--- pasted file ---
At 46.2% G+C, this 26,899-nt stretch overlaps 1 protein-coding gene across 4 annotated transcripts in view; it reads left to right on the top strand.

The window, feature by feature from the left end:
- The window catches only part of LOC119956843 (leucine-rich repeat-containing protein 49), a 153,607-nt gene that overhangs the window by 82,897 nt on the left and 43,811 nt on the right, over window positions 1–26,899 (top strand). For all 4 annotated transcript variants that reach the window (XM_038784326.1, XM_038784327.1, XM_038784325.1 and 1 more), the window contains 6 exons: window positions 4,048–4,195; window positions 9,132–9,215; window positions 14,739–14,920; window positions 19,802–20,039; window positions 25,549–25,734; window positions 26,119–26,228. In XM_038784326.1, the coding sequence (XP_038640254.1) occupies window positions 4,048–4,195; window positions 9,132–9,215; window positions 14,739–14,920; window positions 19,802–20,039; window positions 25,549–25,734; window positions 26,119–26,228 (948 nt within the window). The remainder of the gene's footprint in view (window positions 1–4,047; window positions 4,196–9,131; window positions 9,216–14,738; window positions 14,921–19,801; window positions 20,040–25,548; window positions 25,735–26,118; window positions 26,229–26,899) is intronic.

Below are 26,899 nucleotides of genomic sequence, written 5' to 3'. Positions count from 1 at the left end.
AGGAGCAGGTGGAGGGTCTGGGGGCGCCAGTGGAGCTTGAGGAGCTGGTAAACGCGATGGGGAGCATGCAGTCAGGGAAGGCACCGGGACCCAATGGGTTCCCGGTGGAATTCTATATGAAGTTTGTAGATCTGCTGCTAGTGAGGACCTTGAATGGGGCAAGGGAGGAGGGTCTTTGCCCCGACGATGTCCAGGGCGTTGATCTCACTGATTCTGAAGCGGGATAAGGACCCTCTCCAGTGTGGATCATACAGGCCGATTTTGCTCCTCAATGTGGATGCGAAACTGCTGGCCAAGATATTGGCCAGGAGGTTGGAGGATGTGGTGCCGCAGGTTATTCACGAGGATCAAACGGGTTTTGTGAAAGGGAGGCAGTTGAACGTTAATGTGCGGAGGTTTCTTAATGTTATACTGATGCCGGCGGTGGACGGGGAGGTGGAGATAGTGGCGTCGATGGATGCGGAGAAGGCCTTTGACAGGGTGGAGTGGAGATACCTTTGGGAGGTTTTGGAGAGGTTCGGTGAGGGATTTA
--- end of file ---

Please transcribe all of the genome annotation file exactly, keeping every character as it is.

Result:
At 46.2% G+C, this 26,899-nt stretch overlaps 1 protein-coding gene across 4 annotated transcripts in view; it reads left to right on the top strand.

The window, feature by feature from the left end:
- The window catches only part of LOC119956843 (leucine-rich repeat-containing protein 49), a 153,607-nt gene that overhangs the window by 82,897 nt on the left and 43,811 nt on the right, over window positions 1–26,899 (top strand). For all 4 annotated transcript variants that reach the window (XM_038784326.1, XM_038784327.1, XM_038784325.1 and 1 more), the window contains 6 exons: window positions 4,048–4,195; window positions 9,132–9,215; window positions 14,739–14,920; window positions 19,802–20,039; window positions 25,549–25,734; window positions 26,119–26,228. In XM_038784326.1, the coding sequence (XP_038640254.1) occupies window positions 4,048–4,195; window positions 9,132–9,215; window positions 14,739–14,920; window positions 19,802–20,039; window positions 25,549–25,734; window positions 26,119–26,228 (948 nt within the window). The remainder of the gene's footprint in view (window positions 1–4,047; window positions 4,196–9,131; window positions 9,216–14,738; window positions 14,921–19,801; window positions 20,040–25,548; window positions 25,735–26,118; window positions 26,229–26,899) is intronic.

Below are 26,899 nucleotides of genomic sequence, written 5' to 3'. Positions count from 1 at the left end.
AGGAGCAGGTGGAGGGTCTGGGGGCGCCAGTGGAGCTTGAGGAGCTGGTAAACGCGATGGGGAGCATGCAGTCAGGGAAGGCACCGGGACCCAATGGGTTCCCGGTGGAATTCTATATGAAGTTTGTAGATCTGCTGCTAGTGAGGACCTTGAATGGGGCAAGGGAGGAGGGTCTTTGCCCCGACGATGTCCAGGGCGTTGATCTCACTGATTCTGAAGCGGGATAAGGACCCTCTCCAGTGTGGATCATACAGGCCGATTTTGCTCCTCAATGTGGATGCGAAACTGCTGGCCAAGATATTGGCCAGGAGGTTGGAGGATGTGGTGCCGCAGGTTATTCACGAGGATCAAACGGGTTTTGTGAAAGGGAGGCAGTTGAACGTTAATGTGCGGAGGTTTCTTAATGTTATACTGATGCCGGCGGTGGACGGGGAGGTGGAGATAGTGGCGTCGATGGATGCGGAGAAGGCCTTTGACAGGGTGGAGTGGAGATACCTTTGGGAGGTTTTGGAGAGGTTCGGTGAGGGATTTA